Dallas teacher to lead international foreign language education group

Organization leaders sought Akash Patel, a middle school Spanish teacher, for his experience as an immigrant teacher and his efforts to connect Dallas students with people across the world.

Correction: A previous version of this article indicated that Patel spoke of DISD dual language programs when he spoke of DISD and other area districts’ programs. It also should have said children in these programs are graduating with a “global seal of biliteracy,” not literacy.

Middle school teacher Akash Patel learned early on in his career that students would get excited when he described his travels, such as the times he encountered elephants or sea turtles.

He found that sharing his passion for traveling broadened students’ worldviews.

Now, after working to connect his classroom with those from other countries, he is getting the opportunity to increase his reach beyond Ignite Middle School.

This month the American Council on the Teaching of Foreign Languages — an international organization for educators — elected Patel as its president.

“What I do in Dallas ISD with my kids could be replicated in thousands of classrooms,” Patel said. “With ACTFL and their powerful network of hundreds of thousands of teachers, I could be in so many more places.”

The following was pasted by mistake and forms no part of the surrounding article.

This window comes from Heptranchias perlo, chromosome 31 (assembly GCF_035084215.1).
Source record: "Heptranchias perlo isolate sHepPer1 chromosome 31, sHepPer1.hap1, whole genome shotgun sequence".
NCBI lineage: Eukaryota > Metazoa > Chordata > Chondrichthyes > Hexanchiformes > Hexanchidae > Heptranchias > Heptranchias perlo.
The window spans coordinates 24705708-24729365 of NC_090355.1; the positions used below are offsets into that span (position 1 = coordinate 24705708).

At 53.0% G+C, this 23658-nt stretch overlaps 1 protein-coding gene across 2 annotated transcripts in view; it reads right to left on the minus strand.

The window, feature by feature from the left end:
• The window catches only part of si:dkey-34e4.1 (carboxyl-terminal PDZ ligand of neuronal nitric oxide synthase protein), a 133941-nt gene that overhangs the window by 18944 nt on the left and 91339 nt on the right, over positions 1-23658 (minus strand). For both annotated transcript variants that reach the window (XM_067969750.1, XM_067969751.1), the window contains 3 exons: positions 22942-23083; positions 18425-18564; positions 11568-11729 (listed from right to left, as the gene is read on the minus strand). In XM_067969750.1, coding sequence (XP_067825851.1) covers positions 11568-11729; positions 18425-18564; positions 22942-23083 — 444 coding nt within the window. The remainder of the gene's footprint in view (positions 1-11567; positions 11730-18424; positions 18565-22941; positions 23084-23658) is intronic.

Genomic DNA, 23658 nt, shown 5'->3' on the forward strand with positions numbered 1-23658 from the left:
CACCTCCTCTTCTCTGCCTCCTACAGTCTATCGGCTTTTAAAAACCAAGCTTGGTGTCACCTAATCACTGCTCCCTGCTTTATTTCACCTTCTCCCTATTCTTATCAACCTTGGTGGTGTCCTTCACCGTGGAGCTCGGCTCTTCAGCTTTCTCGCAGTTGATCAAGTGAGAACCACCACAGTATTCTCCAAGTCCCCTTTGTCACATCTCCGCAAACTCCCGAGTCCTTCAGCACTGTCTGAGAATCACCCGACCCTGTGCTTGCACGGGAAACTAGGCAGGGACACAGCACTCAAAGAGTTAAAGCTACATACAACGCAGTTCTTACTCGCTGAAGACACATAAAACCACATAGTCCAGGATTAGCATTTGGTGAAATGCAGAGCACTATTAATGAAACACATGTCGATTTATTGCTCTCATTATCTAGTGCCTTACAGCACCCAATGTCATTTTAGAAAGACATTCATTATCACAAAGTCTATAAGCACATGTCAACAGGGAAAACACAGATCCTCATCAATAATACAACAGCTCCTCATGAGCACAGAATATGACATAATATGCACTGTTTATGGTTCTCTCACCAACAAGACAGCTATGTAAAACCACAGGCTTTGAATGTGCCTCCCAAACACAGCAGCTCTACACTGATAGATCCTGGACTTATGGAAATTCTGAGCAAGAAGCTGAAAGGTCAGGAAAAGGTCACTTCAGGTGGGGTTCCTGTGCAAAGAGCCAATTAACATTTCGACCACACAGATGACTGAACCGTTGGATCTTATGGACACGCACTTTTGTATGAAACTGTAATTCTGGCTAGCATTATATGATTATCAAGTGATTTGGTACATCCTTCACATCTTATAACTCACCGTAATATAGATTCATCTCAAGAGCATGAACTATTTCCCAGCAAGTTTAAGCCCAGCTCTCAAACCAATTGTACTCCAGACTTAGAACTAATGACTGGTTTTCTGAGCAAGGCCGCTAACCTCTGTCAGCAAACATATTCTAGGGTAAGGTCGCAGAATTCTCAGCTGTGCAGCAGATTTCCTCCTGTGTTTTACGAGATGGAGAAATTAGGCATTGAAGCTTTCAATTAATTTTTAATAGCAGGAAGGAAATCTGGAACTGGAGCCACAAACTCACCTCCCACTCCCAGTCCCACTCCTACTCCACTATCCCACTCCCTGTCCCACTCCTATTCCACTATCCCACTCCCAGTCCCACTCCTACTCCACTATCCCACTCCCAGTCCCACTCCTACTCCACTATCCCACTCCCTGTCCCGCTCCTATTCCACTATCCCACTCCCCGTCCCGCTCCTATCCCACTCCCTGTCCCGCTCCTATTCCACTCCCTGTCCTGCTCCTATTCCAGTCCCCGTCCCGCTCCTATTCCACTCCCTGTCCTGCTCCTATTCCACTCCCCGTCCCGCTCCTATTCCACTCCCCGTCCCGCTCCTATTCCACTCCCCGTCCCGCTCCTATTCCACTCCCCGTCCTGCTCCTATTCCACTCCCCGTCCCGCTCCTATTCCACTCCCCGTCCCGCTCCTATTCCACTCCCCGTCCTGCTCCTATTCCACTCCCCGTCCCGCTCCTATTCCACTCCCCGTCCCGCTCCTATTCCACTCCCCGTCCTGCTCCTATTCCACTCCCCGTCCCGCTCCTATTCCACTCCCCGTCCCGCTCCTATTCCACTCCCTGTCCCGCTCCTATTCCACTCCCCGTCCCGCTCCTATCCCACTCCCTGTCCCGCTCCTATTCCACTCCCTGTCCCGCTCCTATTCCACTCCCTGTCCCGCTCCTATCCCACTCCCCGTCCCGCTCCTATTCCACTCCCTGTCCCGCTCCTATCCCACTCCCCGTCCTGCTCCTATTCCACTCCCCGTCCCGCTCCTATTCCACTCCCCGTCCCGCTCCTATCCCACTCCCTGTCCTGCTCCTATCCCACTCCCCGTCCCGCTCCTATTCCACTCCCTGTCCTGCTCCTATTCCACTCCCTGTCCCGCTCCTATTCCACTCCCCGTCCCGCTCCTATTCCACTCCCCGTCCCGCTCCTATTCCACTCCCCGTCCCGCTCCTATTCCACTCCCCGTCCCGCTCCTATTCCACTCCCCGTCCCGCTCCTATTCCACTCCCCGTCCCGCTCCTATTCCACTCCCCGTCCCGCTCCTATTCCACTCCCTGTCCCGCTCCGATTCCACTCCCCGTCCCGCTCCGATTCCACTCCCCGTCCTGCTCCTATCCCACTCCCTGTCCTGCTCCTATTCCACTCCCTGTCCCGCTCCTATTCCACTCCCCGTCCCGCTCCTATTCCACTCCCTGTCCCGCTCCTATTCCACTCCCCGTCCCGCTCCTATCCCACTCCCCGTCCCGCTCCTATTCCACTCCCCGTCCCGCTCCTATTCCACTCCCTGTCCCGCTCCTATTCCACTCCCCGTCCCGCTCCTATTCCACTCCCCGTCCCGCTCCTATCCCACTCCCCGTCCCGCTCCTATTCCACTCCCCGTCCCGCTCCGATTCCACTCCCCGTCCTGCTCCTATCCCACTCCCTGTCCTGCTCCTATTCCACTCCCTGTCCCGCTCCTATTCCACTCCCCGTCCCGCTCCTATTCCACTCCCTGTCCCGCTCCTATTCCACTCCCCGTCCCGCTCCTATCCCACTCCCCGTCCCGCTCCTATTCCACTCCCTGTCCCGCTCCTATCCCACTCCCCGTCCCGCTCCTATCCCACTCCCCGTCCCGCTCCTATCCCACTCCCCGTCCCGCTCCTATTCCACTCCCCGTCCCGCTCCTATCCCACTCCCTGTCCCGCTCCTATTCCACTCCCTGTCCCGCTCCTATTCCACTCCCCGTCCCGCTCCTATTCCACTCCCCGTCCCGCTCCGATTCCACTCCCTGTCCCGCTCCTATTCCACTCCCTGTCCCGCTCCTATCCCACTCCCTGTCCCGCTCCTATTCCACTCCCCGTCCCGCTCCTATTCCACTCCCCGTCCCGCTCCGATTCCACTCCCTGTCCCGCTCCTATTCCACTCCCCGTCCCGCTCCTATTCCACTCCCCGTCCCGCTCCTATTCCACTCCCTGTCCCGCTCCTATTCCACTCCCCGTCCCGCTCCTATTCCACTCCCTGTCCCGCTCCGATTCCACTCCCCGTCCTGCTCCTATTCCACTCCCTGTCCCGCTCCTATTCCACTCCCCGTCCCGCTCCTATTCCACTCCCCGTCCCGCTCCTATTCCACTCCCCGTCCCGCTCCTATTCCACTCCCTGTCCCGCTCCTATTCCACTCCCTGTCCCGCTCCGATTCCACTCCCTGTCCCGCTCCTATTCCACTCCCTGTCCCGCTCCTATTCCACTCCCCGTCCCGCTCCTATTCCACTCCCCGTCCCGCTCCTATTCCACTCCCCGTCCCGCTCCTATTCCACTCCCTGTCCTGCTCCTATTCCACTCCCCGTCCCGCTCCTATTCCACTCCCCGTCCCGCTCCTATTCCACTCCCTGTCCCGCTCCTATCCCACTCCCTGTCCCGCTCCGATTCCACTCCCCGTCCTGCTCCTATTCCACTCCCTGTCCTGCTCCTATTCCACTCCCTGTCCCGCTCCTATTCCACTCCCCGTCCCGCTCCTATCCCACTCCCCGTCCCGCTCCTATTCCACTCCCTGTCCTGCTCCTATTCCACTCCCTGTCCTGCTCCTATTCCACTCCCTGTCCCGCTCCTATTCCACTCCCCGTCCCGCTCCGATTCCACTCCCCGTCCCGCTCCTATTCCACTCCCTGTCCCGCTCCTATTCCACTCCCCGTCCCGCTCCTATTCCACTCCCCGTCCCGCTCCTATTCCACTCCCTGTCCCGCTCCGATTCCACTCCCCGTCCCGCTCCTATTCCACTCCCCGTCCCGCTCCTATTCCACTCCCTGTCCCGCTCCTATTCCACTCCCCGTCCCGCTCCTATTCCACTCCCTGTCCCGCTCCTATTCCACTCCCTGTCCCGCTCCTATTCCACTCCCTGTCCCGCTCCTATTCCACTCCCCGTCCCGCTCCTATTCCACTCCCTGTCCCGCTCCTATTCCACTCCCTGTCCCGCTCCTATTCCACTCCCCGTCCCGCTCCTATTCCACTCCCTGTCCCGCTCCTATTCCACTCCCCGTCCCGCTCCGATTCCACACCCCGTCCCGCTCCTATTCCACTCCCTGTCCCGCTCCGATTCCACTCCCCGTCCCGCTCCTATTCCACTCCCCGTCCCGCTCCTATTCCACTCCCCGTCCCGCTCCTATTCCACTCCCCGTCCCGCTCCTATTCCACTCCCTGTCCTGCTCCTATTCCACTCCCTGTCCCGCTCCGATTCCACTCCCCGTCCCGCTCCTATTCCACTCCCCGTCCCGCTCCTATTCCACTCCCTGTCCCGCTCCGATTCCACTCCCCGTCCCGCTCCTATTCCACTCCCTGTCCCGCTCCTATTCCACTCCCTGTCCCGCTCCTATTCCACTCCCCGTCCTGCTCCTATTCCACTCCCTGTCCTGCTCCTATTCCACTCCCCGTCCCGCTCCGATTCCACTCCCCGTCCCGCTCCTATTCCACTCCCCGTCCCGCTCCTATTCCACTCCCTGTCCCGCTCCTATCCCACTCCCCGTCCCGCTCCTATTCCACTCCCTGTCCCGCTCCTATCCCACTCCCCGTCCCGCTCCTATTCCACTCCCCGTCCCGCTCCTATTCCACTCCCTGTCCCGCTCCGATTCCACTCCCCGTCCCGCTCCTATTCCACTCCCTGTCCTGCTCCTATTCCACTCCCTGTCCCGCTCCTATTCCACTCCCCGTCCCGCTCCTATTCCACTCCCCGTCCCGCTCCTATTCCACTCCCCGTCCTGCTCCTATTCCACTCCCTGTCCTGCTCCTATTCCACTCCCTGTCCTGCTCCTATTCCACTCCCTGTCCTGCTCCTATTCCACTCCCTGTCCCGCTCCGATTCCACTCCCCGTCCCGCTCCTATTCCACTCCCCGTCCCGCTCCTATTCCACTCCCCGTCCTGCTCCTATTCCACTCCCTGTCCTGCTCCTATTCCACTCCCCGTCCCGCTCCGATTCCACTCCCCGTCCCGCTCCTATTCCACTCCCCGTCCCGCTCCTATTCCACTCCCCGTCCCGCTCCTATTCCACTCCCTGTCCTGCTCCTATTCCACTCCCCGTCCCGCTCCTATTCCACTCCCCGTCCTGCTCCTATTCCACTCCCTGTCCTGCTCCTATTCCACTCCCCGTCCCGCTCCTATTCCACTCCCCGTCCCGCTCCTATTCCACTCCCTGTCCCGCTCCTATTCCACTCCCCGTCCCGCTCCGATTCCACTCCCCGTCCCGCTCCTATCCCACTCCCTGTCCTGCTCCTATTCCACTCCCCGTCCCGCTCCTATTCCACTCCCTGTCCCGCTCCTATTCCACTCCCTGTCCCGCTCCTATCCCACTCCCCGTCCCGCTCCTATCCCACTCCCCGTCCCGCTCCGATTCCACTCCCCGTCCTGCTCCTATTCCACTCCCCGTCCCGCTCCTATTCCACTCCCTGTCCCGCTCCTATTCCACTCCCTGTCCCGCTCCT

But Patel didn’t start in education. He came to the United States in 2009 with his twin brother on a scholarship to study nuclear engineering at Iowa State University.

“The stereotype for folks like me who are from India is you can either be an engineer or a lawyer or doctor or a disgrace to the family,” he said.

But neither sibling felt that it was their calling. So the two bought an SUV off of Craigslist, drove south to Oklahoma, and chose what they wanted to study. Patel initially wasn’t sure what area he wanted to transition to. Still, after graduating from an area community college with an associate degree in arts, he was recruited by a liberal arts college that was looking for “people of color to become teachers.”

Patel earned a bachelor’s degree in elementary education from the University of Science and Arts of Oklahoma. He began teaching in small, rural communities. That’s where his passion for global citizenship education — a concept that aims to promote tolerance through teaching students about different countries and cultures — was ignited, Patel said.

Patel has traveled to more than 55 countries, been to every continent except for Antarctica, and is fluent in six languages, including Spanish, English, Portuguese, and Hindi.

He started inviting his own friends from different countries to join a video call with his class. Using maps and clues, students would ask questions to figure out where the person lives.

After his twin brother died in a plane crash in 2018, Patel created the Happy World Foundation, a global education nonprofit, to honor his memory. Today, the foundation helps teachers in the United States connect their classrooms with about 1,200 volunteers from more than 150 countries for video meetups.